High Altitude Balloon Project


A new High Altitude Balloon Glider project just happened: http://diydrones.com/profiles/blogs/hableg-high-altitude-balloon-launched-experimental-glider

For our payload container build tomorrow, how’s 2PM?



THAT IS AWESOME! Probably one of the coolest launches i have seen in some time!



You didn’t have a cutter relay / FET / Darlington in there. Looks like there’s enough room anyway, just don’t forget we need it.

I can do 2. See y’all in a little bit.



Chesley, sounds good, I’ll see you up at the space. I have two 2ft X 2ft sheets of 1" thick foamular we can cut and use. The 1/2" thick is only available in 4x8 sheets, and I want to have to cut it down in the store to fit in my car.



Workday Highlights:

  • Completed test payload box, attached to parachute with GoPro, sent aloft with drone, and succesfully dropped a few times
  • Found out our box can hold a static load of ~300lb
  • Found our box cannot hold a dynamic load of ~180lb
  • Built a second box, almost watertight on bottom
  • Found a good way to get the parachute connected to the balloon
  • Test fit of all electronics in box, worked well
  • Still debating NiChrome mechanism
  • Tested laser cutting foam, not great results (1% power at about 65% speed and still melted too wide)

6th (best) drop attempt:





I had a lot of fun building, testing and flying today.

Payload Container
For further refernce, our box size is:
Top Plate: 6"x6", with 4"x4" Lid
Bottom Plate: 6"x"6
Sides (4x): 5"x4"
Front side has cutout for GoPro Hero2: 2.37" wide by 1.68" tall
Weight of empty box (with a ton of hot glue): 95g

Laser Cutting
SVG Lasercutter File - Full Spectrum laser cutter did not produce optimal results - difficulty to evenly cut through thick material without burning. Best results were at 1% power with 70% speed. Lasersaur was down, but we should test with it when available.

I just found out that there is a high altitude balloon subreddit here

Baofeng / APRS Receiving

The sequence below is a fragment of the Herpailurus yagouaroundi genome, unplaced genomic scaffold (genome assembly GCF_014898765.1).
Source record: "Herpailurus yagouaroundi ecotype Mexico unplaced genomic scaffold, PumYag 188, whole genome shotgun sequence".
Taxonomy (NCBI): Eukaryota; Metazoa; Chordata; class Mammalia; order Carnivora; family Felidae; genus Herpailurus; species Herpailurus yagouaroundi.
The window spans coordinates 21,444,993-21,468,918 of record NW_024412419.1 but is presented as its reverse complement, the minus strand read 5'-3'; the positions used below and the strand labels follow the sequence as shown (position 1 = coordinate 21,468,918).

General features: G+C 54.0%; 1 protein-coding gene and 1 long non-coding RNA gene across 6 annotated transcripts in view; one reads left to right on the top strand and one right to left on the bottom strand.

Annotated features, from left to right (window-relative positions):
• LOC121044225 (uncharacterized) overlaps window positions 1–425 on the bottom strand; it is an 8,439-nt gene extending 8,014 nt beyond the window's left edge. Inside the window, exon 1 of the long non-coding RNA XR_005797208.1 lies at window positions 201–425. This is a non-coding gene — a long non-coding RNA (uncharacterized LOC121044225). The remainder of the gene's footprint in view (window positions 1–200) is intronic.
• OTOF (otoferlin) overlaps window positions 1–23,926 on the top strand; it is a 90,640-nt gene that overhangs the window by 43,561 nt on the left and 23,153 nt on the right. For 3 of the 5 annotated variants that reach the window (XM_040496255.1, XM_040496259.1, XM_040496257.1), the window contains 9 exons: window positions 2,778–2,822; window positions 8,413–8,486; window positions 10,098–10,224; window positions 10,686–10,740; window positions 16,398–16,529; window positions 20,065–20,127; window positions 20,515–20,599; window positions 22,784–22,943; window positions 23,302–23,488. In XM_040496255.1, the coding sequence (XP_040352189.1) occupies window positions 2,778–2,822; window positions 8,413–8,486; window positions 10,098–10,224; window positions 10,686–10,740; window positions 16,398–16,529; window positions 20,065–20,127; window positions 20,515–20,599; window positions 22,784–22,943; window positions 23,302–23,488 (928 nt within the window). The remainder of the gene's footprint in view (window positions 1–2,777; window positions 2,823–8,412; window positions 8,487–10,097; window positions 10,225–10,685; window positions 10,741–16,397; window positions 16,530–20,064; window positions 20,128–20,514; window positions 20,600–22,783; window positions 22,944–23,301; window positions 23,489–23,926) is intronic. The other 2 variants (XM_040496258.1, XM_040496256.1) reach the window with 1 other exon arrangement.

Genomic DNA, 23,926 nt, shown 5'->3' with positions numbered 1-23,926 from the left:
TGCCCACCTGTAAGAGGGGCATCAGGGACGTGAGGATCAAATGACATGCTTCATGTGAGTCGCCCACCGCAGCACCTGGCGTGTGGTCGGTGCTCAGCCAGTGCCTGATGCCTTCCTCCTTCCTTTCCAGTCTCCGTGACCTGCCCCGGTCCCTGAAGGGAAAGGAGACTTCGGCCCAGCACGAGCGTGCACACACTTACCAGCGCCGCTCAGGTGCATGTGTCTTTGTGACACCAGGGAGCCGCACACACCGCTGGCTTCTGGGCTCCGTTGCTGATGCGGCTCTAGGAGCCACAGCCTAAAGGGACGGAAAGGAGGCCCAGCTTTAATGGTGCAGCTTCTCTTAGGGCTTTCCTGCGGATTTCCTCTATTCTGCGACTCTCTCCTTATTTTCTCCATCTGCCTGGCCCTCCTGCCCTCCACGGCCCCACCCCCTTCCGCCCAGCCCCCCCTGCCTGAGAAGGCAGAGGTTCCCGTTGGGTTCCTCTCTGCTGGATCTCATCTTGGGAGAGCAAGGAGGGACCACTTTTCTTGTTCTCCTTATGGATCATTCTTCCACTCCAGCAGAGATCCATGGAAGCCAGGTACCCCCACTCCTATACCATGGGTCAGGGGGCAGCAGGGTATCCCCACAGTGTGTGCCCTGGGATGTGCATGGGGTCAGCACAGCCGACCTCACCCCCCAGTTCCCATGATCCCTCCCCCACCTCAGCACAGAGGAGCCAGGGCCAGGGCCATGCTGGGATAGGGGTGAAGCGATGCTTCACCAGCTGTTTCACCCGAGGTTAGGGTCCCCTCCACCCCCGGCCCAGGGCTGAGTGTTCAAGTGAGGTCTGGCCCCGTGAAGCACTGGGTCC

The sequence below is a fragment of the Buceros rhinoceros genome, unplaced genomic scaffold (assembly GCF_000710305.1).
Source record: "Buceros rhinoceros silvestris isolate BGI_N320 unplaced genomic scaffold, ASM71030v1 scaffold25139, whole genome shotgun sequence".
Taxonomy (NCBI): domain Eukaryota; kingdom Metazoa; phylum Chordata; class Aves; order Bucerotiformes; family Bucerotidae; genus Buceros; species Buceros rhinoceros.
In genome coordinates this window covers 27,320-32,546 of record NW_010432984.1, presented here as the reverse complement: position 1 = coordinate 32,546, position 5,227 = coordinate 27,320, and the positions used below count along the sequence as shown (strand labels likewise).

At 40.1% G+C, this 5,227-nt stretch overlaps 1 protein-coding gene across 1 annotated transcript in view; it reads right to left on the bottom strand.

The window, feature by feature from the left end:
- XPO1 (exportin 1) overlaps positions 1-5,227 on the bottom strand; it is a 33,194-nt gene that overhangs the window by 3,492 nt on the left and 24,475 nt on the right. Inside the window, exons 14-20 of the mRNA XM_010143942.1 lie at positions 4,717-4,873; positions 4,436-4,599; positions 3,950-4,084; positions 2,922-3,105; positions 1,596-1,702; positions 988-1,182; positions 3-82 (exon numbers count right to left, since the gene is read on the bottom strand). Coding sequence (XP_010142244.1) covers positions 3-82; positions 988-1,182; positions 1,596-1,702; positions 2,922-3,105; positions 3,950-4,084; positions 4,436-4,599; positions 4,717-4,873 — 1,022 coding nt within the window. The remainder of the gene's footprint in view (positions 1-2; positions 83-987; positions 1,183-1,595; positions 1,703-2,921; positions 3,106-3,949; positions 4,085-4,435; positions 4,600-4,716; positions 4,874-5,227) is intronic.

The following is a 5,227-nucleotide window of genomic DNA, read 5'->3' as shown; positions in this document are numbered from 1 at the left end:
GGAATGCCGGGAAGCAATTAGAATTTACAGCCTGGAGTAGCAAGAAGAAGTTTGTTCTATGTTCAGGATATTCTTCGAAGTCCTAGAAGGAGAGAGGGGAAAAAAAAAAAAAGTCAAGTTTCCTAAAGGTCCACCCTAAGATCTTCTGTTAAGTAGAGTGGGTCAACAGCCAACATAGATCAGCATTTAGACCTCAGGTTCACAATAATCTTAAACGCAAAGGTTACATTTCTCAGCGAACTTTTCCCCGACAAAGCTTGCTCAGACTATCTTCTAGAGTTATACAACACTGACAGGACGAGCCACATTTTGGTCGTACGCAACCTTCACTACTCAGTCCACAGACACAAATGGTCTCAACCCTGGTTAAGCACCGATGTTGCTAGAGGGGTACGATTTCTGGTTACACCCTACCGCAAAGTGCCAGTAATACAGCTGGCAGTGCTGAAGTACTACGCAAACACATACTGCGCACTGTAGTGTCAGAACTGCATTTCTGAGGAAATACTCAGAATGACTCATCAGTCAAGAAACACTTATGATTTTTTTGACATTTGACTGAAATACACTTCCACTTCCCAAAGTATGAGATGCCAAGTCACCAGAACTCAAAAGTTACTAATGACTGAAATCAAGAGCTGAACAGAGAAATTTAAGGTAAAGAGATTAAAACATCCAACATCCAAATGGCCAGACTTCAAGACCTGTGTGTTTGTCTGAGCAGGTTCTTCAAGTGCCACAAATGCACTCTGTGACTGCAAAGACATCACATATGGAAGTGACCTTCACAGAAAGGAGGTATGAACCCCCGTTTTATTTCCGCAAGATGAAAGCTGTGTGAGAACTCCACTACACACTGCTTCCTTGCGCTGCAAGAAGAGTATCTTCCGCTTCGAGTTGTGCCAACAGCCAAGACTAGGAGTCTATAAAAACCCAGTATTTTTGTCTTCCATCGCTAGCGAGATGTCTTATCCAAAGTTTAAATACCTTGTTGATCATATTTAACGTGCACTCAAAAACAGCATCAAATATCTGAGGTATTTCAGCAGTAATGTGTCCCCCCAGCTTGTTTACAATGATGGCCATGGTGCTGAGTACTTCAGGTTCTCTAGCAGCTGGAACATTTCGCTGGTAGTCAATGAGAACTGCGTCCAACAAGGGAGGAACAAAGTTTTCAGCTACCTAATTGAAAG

The easiest way to recieve the APRS signal with our (now plenthora) of Baofeng radios, is to use APRSDroid as a software TNC. I’ll be making 4 cables to connect the radios to Android phones/tablets. The cables will use a tiny PCB that will help the Android devices detect the microphone, and remove DC bias from the signal to allow for better processing.

Baofeng UV5R TRRS Adapter

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Hi again all, looks like you’re making some great progress with the project. I use APRSdroid the lazy way, just acoustically coupling it to my phone and it works great, even in rather noisy environments, though the adapter you built looks pretty snazzy. I would also suggest looking into a spot as a last ditch tracker to avoid losing the payload.



Chesley, I have your radios and rebar you left in common area last Saturday night. It was there on Tuesday sitting where we had been working on Saturday. I will get it to you at the August 3 meeting unless you want to meet before then.



I looked up unmanned balloons in the relevant CFRs that the FAA issues

CFR 100 - Subpart D (FAA Regulations) from government site

Subpart D—Unmanned Free Balloons

Source: Docket No. 1457, 29 FR 47, Jan. 3, 1964, unless otherwise noted.

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§101.31 Applicability.

This subpart applies to the operation of unmanned free balloons. However, a person operating an unmanned free balloon within a restricted area must comply only with §101.33 (d) and (e) and with any additional limitations that are imposed by the using or controlling agency, as appropriate.

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§101.33 Operating limitations.

No person may operate an unmanned free balloon—

(a) Unless otherwise authorized by ATC, below 2,000 feet above the surface within the lateral boundaries of the surface areas of Class B, Class C, Class D, or Class E airspace designated for an airport;

(b) At any altitude where there are clouds or obscuring phenomena of more than five-tenths coverage;

© At any altitude below 60,000 feet standard pressure altitude where the horizontal visibility is less than five miles;

(d) During the first 1,000 feet of ascent, over a congested area of a city, town, or settlement or an open-air assembly of persons not associated with the operation; or

(e) In such a manner that impact of the balloon, or part thereof including its payload, with the surface creates a hazard to persons or property not associated with the operation.

[Doc. No. 1457, 29 FR 47, Jan. 3, 1964, as amended by Amdt. 101-5, 56 FR 65662, Dec. 17, 1991]

§101.35 Equipment and marking requirements.

(a) No person may operate an unmanned free balloon unless—

(1) It is equipped with at least two payload cut-down systems or devices that operate independently of each other;

(2) At least two methods, systems, devices, or combinations thereof, that function independently of each other, are employed for terminating the flight of the balloon envelope; and

(3) The balloon envelope is equipped with a radar reflective device(s) or material that will present an echo to surface radar operating in the 200 MHz to 2700 MHz frequency range.